# Is there a Mathematica equivalent to MATLAB's logspace? [duplicate]

Possible Duplicate:
How can I get exactly 5 logarithmic divisions of an interval?

I want to use Table to generate a list of items, but want the indices to be logarithmically spaced. Is there a simple way of doing this, or will I have to explicitly run linearly spaced indices through Exp to get my list?

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Duplicate: mathematica.stackexchange.com/q/13226/5 – rm -rf Dec 14 '12 at 14:20
Its asked in a different way though...more general for a start and it is targetted towards MATLABers. Personally i'd have left this up. – WalkingRandomly Dec 15 '12 at 9:36

## marked as duplicate by acl, halirutan, Szabolcs, Artes, Mr.Wizard♦Dec 15 '12 at 0:30

Here's a somewhat simpler way:

 logspace[a_, b_, n_] := 10.0^Range[a, b, (b - a)/(n - 1)]


This gives a sequence starting at 10^a, ending at 10^b, with n points logarithmically spaced, as does Matlab's logspace( ) function.

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I did a direct translation from Matlab file logspace.m with additional Mathematica minor touches.

## Mathematica Function

logspace[d1_?(Element[#, Reals] &),
dd2_?(Element[#, Reals] &),
n_?(IntegerQ[#] && # > 0 &)] := Module[{d2 = dd2, i},

If[d2 == Pi, d2 = Log[10, d2]];
Flatten@{Table[10^(d1 + i*(d2 - d1)/(n - 1)), {i, 0, n - 2}], 10^d2}
]

logspace[d1_?(Element[#, Reals] &), d2_?(Element[#, Reals] &)]:= logspace[d1, d2, 50];


## Tests

In[3]:= logspace[.1, 3, 3]
Out[3]= {1.25893, 35.4813, 1000}

In[4]:= logspace[.1, 6, 3]
Out[4]= {1.25893, 1122.02, 1000000}

In[5]:= logspace[.1, 6, 10]
Out[5]= {1.25893, 5.69581, 25.7698, 116.591, 527.5, 2386.59, 10797.8, \
48852.7, 221027., 1000000}

In[6]:= logspace[.1, .4, 10]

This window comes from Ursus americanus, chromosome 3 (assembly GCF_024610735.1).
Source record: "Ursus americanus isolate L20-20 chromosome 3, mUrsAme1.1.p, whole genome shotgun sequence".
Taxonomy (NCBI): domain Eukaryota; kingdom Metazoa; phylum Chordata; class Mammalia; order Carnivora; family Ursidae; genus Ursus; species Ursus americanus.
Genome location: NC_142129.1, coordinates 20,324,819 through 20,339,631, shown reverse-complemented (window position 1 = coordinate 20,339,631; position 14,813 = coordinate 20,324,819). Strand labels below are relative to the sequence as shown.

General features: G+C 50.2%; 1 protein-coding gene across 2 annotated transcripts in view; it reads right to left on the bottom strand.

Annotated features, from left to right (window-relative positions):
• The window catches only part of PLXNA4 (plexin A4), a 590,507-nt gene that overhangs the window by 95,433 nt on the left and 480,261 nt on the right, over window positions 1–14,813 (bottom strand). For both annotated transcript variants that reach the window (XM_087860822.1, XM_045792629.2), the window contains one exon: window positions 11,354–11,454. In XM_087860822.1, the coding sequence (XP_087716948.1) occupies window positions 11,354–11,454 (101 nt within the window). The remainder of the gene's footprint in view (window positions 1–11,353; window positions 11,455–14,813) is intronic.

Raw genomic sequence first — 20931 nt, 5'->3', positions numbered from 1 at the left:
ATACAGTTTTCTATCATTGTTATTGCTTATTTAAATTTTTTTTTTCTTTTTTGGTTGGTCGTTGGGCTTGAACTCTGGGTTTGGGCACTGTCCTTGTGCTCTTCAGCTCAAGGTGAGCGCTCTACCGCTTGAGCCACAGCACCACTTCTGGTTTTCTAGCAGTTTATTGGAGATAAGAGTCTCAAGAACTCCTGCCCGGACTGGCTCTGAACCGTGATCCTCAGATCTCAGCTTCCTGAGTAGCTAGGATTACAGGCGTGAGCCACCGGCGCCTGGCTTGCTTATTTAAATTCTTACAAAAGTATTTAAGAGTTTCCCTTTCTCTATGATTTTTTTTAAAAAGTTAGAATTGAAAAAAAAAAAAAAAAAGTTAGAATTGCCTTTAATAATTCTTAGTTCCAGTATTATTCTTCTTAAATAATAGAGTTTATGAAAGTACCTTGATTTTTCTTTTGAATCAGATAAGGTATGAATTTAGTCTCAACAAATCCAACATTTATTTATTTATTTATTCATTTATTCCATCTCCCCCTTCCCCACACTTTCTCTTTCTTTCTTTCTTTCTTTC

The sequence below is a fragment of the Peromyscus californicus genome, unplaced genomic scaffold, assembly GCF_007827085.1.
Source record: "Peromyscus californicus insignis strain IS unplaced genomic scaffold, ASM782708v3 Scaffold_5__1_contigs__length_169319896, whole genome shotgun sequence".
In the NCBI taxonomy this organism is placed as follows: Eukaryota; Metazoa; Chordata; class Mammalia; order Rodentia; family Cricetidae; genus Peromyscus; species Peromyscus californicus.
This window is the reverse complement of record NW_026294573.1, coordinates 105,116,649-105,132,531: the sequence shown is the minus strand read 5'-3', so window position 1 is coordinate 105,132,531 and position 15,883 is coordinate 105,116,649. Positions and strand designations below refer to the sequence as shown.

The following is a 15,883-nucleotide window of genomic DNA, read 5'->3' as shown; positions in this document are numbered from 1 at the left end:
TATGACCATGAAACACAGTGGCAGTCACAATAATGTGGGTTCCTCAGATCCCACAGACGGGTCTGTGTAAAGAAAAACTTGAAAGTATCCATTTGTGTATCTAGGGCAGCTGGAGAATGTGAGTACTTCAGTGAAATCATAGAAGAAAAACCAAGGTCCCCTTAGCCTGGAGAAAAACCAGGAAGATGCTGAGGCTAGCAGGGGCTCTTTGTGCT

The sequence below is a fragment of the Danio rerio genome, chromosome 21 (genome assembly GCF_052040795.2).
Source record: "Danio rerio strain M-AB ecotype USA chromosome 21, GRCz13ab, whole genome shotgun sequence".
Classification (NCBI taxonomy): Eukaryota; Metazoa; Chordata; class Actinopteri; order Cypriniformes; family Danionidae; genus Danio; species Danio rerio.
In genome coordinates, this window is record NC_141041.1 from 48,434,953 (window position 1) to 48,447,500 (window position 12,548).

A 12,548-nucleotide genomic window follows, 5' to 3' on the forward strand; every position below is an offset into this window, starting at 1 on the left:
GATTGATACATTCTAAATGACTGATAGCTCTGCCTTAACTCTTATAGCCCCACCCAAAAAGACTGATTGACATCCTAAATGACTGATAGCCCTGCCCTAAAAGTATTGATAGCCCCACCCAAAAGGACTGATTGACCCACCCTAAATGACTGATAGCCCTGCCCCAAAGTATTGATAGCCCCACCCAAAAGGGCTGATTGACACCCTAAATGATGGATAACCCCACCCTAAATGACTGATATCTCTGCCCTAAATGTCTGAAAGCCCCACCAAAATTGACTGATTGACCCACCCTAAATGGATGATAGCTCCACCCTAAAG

Out[6]= {1.25893, 1.35936, 1.4678, 1.58489, 1.71133, 1.84785, \
1.99526, 2.15443, 2.32631, 2.51189}


Matlab:

EDU>> logspace(.1,3,3)
1.2589       35.481         1000

EDU>> logspace(.1,6,3)
1.2589         1122        1e+06

EDU>> logspace(.1,6,10)'
1.2589
5.6958
25.77
116.59
527.5
2386.6
10798
48853
2.2103e+05
1e+06

EDU>> logspace(.1,.4,10)'
1.2589
1.3594
1.4678
1.5849
1.7113
1.8478
1.9953
2.1544
2.3263
2.5119

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 For d1 and d2 why not just define as d1_Real and n_Integer/;n>0 – Mike Honeychurch Dec 14 '12 at 20:37 @MikeHoneychurch, I wanted to allow logspace(1, 10, 50) and also logspace(1.0,10.0,50). However, Head[1] is Integer and not Real, while Elements[1,Reals] is True. If I used d1_Real, then this would mean the first call would have failed. – Nasser Dec 14 '12 at 20:50 For the n_Integer/;n>0 , yes, I could have written it that way. As always, in Mathematica there are many ways to do the same thing. I just copied one from my current code I have open at the time to use. – Nasser Dec 14 '12 at 20:53 ok fair enough. I'd normally write that as d1 : (_Real | _Integer) but then it isn't really more concise than yours. Just personal preference :) ...although in some cases, not this function, I think just defining the pattern head would be better than using a pattern test. – Mike Honeychurch Dec 14 '12 at 20:55 @MikeHoneychurch, I had these tests written long time ago, and been using them. I do need to sit down one day and find if I can re-write them more efficient, may be just checking on the Head directly as you show. I know this was discussed here before in details and will use that as reference. I know there are subtle issues to watch for. I just never got around to it, and just keep using the same tests I have collected. – Nasser Dec 14 '12 at 21:03

I don't belive there is a build in function for this, however you can easily do it using Range

 fSpace[min_, max_, steps_, f_: Log] :=
InverseFunction[f] /@ Range[f@min, f@max, (f@max - f@min)/(steps - 1)]


Inverse functions are being used so it'll give warnings in cases where you should be cautius, however it works for Log and other invertible functions.

 fSpace[1, 1000, 4]


{1, 10, 100, 1000}

{fSpace[1, 1000, 30, Sqrt[#] &], fSpace[1, 1000, 30]} // ListPlot


Update

I just discovered that you can in fact do even better out of the box by inverting the function only on the input range:

 fSpace[min_, max_, steps_, f_: Log] :=
InverseFunction[ConditionalExpression[f[#], min < # < max] &] /@
Range[f@min, f@max, (f@max - f@min)/(steps - 1)]


This still doesn't work arbitrarily, however it does help for instance selecting the positive square root in #^2&.

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 Thanks, this is just what I wanted! – Will Vousden Dec 14 '12 at 14:15